The plaintiff contends that his incessant calls to Encarnacion's home, threats to do bodily harm, and yelling at Encarnacion at the auto body shop should be read as constituting more than emotional distress, rather than encompassing personal and advertising injury. However, the language within the Encarnacion complaint is clear. All three counts alleged and indeed, the underlying facts suggest that, the plaintiff engaged in behavior that was specifically excluded in the policy.3
To the extent Freedman claims the policy explicitly covers “bodily injury” arising out of “the wrongful eviction from, wrongful entry into, or invasion of the right of private occupancy of a room, dwelling or premises that a person occupies, committed by or on behalf of its owner, landlord, or lessor,” Encarnacion never made any such claim.4 She did not complain of Freedman's appearance on the premises as landlord nor did she deny his right to be there. Rather, she based her claims for emotional distress and interference with contractual relations on Freedman's harassing and threatening behavior while there. Accordingly, the motion judge could properly conclude, as she did, that the underlying suit was not an invasion of the right of private occupancy.
Finally, Freedman points out that the policy provides coverage for “oral or written publication of material that disparages a person's or organization's goods, products or services.” He goes on to argue that because Encarnacion's complaint implicates coverage for “disparagement or defamation”, his statements were defamatory, pointing specifically to his use of offensive racial slurs. The short answer to this contention is that it was not raised below.5 New theories of liability raised for the first time on appeal are deemed waived. Martins v. University of Mass. Med. Sch., 75 Mass.App.Ct. 623, 634 n. 17, 915 N.E.2d 1096 (2009).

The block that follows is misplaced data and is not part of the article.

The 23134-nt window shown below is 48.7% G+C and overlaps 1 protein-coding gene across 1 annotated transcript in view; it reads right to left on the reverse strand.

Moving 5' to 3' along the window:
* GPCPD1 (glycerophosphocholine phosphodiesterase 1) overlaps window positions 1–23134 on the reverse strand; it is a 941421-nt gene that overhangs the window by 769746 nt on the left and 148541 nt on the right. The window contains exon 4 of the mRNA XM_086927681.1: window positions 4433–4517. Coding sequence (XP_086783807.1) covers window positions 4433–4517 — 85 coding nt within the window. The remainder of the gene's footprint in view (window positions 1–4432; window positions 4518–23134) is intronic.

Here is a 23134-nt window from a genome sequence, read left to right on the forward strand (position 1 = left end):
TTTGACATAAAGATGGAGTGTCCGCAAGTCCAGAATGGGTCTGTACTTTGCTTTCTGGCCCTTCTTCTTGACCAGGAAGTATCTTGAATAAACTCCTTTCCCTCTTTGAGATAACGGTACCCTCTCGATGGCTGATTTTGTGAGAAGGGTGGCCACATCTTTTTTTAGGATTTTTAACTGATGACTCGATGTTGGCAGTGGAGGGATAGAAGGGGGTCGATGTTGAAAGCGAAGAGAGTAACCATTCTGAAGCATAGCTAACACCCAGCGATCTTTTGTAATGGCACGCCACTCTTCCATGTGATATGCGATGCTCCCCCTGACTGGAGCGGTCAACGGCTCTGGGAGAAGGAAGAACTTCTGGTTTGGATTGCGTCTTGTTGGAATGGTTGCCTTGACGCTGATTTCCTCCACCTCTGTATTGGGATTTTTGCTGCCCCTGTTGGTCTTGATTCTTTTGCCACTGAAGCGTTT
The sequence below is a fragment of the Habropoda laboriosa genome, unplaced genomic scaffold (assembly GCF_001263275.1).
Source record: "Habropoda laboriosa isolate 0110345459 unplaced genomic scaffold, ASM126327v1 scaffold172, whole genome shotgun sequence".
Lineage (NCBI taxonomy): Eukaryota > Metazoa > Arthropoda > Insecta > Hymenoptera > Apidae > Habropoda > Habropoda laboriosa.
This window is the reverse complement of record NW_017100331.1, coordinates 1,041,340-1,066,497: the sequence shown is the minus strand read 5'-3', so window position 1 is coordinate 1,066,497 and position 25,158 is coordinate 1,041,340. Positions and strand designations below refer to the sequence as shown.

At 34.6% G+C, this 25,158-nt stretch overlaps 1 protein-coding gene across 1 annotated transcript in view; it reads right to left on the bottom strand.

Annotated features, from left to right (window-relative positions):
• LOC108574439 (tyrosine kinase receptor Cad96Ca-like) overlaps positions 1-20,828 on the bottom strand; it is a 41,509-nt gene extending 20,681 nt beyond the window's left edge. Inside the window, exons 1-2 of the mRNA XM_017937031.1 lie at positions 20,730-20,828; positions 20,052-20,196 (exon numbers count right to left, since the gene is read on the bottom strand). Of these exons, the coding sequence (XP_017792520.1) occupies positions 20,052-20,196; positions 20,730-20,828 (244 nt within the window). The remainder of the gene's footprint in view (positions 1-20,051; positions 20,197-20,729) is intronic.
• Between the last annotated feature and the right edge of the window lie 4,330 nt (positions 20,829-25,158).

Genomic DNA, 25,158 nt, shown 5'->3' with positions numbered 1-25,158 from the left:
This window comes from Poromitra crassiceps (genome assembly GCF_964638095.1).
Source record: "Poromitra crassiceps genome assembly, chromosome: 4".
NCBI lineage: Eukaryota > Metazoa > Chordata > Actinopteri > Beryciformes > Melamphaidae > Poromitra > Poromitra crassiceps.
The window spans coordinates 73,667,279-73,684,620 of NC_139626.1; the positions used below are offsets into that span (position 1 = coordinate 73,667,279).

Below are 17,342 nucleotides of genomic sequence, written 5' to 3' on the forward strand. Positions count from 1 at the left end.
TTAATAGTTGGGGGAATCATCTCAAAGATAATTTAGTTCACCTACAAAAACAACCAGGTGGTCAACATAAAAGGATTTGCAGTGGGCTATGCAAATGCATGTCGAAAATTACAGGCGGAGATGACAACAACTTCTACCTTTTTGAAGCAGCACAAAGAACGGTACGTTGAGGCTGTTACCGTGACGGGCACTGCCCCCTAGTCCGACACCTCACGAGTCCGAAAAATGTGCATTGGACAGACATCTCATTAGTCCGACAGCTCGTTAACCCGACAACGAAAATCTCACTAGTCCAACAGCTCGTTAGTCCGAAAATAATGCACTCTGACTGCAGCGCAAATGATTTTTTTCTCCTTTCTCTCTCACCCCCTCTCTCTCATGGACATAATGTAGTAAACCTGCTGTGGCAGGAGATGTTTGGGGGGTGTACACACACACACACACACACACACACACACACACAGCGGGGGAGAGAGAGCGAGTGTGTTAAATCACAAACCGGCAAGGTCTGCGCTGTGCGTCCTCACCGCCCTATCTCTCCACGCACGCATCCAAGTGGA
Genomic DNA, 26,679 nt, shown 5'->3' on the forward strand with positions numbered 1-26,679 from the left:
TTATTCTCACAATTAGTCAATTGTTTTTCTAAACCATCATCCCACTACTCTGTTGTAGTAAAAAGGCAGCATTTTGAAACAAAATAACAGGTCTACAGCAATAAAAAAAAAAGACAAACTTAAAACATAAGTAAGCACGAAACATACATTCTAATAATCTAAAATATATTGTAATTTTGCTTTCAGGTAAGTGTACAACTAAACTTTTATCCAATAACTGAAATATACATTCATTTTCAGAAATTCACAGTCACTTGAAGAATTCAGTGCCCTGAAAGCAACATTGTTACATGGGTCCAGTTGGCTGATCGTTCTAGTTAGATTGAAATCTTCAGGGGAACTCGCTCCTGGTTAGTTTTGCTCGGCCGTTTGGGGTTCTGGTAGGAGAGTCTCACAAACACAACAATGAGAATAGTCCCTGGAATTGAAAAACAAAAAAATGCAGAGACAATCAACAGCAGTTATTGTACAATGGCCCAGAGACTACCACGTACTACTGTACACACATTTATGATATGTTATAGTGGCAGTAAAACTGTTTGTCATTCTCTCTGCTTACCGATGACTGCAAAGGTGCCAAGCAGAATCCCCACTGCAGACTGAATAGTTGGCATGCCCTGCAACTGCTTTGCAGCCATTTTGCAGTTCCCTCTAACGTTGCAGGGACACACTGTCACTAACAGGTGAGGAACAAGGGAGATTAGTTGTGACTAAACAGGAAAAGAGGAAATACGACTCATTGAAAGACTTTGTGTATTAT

1. Freedman does not contest on appeal that the motion judge erred in granting summary judgment as to his c. 93A claim, but rather confines the appeal to the claim for breach of contract.
2. Freedman does not challenge this ruling on appeal.
3. Exclusion a(1) of the policy states that coverage will not apply to actions “caused by or at the direction of the insured with the knowledge that the act would violate the rights of another and would inflict ‘personal and advertising injury.’ ” Cf. Norfolk & Dedham Mut. Fire Ins. Co. v. Cleary Consultants, Inc., 81 Mass.App.Ct. 40, 52–54, 958 N.E.2d 853 (2011).
4. We agree with the judge's reasoning that “Encarnacion did not base her claims against Freedman on violation of her right of private occupancy, or the concomitant covenant of quiet enjoyment.” We also note that Freedman does not directly address the issue of bodily injury in his appeal. See Fuller v. First Financial Ins. Co., 448 Mass. 1, 5 n. 6, 858 N.E.2d 288 (2006); Richardson v. Liberty Mut. Fire Ins. Co., 47 Mass.App.Ct. 698, 702, 703, 716 N.E.2d 117 (1999). See also Sullivan v. Boston Gas Co., 414 Mass. 129, 138 n. 9, 605 N.E.2d 805 (1993).
5. Even though our review is de novo, we note the motion judge's failure even to mention it.